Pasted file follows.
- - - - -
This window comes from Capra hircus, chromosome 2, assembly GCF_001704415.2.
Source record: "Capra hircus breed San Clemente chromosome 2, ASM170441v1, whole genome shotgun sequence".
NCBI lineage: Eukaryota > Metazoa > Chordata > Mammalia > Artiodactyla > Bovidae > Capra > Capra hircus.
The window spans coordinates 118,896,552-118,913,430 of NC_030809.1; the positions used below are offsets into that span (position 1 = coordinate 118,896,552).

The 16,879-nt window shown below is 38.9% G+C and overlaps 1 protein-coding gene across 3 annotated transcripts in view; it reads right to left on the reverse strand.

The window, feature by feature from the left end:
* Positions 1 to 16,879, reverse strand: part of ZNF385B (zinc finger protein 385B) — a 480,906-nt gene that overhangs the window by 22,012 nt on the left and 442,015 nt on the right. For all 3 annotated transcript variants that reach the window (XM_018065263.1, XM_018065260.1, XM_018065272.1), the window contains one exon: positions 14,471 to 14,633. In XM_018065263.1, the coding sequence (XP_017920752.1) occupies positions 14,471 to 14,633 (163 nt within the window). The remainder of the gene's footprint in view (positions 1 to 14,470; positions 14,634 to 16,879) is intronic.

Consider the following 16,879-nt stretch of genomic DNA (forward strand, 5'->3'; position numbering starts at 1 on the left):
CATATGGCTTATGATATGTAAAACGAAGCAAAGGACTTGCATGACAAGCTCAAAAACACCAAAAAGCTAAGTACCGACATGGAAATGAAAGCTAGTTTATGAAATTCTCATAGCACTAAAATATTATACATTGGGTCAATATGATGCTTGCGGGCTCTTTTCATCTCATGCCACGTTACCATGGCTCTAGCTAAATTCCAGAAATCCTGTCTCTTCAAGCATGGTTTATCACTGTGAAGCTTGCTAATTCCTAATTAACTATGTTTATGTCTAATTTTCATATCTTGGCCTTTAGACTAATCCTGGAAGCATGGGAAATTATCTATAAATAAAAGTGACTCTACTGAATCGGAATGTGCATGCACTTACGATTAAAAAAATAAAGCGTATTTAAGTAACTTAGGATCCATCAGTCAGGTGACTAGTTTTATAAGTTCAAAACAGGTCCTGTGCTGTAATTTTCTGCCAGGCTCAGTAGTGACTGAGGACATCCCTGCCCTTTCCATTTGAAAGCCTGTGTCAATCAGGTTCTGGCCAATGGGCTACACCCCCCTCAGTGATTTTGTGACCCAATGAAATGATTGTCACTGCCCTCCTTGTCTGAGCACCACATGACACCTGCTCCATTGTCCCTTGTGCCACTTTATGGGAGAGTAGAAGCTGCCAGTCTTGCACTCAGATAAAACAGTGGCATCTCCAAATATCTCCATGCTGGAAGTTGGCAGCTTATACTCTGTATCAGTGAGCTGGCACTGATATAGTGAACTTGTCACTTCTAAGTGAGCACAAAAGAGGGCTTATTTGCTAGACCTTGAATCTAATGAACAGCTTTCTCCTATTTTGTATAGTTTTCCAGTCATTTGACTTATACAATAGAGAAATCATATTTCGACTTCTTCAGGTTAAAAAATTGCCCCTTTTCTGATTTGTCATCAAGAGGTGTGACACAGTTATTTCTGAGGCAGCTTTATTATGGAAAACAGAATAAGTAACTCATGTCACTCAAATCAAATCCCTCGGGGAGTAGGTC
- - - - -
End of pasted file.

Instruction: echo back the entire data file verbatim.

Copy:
This window comes from Capra hircus, chromosome 2, assembly GCF_001704415.2.
Source record: "Capra hircus breed San Clemente chromosome 2, ASM170441v1, whole genome shotgun sequence".
NCBI lineage: Eukaryota > Metazoa > Chordata > Mammalia > Artiodactyla > Bovidae > Capra > Capra hircus.
The window spans coordinates 118,896,552-118,913,430 of NC_030809.1; the positions used below are offsets into that span (position 1 = coordinate 118,896,552).

The 16,879-nt window shown below is 38.9% G+C and overlaps 1 protein-coding gene across 3 annotated transcripts in view; it reads right to left on the reverse strand.

The window, feature by feature from the left end:
* Positions 1 to 16,879, reverse strand: part of ZNF385B (zinc finger protein 385B) — a 480,906-nt gene that overhangs the window by 22,012 nt on the left and 442,015 nt on the right. For all 3 annotated transcript variants that reach the window (XM_018065263.1, XM_018065260.1, XM_018065272.1), the window contains one exon: positions 14,471 to 14,633. In XM_018065263.1, the coding sequence (XP_017920752.1) occupies positions 14,471 to 14,633 (163 nt within the window). The remainder of the gene's footprint in view (positions 1 to 14,470; positions 14,634 to 16,879) is intronic.

Consider the following 16,879-nt stretch of genomic DNA (forward strand, 5'->3'; position numbering starts at 1 on the left):
CATATGGCTTATGATATGTAAAACGAAGCAAAGGACTTGCATGACAAGCTCAAAAACACCAAAAAGCTAAGTACCGACATGGAAATGAAAGCTAGTTTATGAAATTCTCATAGCACTAAAATATTATACATTGGGTCAATATGATGCTTGCGGGCTCTTTTCATCTCATGCCACGTTACCATGGCTCTAGCTAAATTCCAGAAATCCTGTCTCTTCAAGCATGGTTTATCACTGTGAAGCTTGCTAATTCCTAATTAACTATGTTTATGTCTAATTTTCATATCTTGGCCTTTAGACTAATCCTGGAAGCATGGGAAATTATCTATAAATAAAAGTGACTCTACTGAATCGGAATGTGCATGCACTTACGATTAAAAAAATAAAGCGTATTTAAGTAACTTAGGATCCATCAGTCAGGTGACTAGTTTTATAAGTTCAAAACAGGTCCTGTGCTGTAATTTTCTGCCAGGCTCAGTAGTGACTGAGGACATCCCTGCCCTTTCCATTTGAAAGCCTGTGTCAATCAGGTTCTGGCCAATGGGCTACACCCCCCTCAGTGATTTTGTGACCCAATGAAATGATTGTCACTGCCCTCCTTGTCTGAGCACCACATGACACCTGCTCCATTGTCCCTTGTGCCACTTTATGGGAGAGTAGAAGCTGCCAGTCTTGCACTCAGATAAAACAGTGGCATCTCCAAATATCTCCATGCTGGAAGTTGGCAGCTTATACTCTGTATCAGTGAGCTGGCACTGATATAGTGAACTTGTCACTTCTAAGTGAGCACAAAAGAGGGCTTATTTGCTAGACCTTGAATCTAATGAACAGCTTTCTCCTATTTTGTATAGTTTTCCAGTCATTTGACTTATACAATAGAGAAATCATATTTCGACTTCTTCAGGTTAAAAAATTGCCCCTTTTCTGATTTGTCATCAAGAGGTGTGACACAGTTATTTCTGAGGCAGCTTTATTATGGAAAACAGAATAAGTAACTCATGTCACTCAAATCAAATCCCTCGGGGAGTAGGTC